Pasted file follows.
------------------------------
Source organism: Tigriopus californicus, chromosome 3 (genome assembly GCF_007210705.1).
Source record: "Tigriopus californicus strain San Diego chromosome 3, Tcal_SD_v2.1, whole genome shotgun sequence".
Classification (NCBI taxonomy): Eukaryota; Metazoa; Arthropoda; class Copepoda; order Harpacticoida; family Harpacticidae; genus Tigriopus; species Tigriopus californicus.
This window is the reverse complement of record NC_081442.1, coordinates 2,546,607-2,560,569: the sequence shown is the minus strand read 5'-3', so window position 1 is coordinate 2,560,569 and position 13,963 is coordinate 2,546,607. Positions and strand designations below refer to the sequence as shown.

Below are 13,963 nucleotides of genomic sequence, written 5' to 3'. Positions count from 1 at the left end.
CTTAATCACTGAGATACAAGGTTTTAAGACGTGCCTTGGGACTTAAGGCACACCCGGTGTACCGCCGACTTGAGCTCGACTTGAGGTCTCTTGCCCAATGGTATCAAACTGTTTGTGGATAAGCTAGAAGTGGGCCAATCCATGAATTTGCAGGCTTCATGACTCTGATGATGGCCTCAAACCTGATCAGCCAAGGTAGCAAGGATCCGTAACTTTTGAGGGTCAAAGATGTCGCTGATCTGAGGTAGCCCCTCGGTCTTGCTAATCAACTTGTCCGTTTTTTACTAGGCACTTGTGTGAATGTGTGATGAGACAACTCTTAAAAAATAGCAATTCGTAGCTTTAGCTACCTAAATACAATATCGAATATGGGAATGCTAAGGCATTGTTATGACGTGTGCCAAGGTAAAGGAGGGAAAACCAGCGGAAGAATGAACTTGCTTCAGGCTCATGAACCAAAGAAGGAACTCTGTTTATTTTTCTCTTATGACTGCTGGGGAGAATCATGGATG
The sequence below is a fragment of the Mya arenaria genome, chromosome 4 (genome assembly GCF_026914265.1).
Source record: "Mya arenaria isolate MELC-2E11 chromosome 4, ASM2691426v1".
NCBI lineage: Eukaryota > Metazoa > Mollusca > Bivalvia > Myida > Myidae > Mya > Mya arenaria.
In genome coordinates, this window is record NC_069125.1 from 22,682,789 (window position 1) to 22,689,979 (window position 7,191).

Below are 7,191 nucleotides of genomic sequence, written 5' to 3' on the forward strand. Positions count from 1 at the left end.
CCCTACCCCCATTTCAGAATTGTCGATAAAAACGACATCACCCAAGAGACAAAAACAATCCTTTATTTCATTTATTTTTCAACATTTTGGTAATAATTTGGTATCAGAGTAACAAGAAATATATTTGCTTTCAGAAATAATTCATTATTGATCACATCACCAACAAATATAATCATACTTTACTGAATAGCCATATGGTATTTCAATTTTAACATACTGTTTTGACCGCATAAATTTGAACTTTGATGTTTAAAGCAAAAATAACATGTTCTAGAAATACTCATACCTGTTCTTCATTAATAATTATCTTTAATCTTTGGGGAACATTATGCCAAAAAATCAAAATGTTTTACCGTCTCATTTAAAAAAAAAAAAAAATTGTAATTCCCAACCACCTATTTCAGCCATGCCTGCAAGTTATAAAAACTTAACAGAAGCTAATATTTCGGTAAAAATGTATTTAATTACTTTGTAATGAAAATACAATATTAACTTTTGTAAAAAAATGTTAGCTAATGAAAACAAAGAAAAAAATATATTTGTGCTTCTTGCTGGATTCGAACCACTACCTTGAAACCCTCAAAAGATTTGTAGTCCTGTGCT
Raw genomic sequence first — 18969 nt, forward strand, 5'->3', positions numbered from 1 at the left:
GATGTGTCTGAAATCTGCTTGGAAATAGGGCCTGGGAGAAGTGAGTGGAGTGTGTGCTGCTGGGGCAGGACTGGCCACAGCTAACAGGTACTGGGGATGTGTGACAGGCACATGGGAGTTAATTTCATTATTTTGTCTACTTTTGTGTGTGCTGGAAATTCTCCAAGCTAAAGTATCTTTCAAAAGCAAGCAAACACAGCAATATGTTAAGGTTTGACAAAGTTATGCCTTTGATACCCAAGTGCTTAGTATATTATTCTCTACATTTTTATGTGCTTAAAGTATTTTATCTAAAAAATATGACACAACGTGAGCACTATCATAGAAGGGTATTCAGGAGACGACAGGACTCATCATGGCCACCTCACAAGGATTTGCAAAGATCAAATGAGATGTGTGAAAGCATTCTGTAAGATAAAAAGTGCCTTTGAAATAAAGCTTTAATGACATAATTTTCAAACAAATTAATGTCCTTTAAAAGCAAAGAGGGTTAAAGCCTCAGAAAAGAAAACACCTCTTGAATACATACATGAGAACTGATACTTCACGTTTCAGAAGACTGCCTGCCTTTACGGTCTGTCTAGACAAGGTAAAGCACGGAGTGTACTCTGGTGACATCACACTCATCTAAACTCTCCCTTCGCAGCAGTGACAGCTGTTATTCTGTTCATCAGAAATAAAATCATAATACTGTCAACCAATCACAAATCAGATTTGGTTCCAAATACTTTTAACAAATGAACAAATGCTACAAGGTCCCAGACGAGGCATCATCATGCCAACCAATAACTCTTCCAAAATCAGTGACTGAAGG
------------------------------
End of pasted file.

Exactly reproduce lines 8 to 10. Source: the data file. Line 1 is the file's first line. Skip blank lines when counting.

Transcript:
Source record: "Mya arenaria isolate MELC-2E11 chromosome 4, ASM2691426v1".
NCBI lineage: Eukaryota > Metazoa > Mollusca > Bivalvia > Myida > Myidae > Mya > Mya arenaria.
In genome coordinates, this window is record NC_069125.1 from 22,682,789 (window position 1) to 22,689,979 (window position 7,191).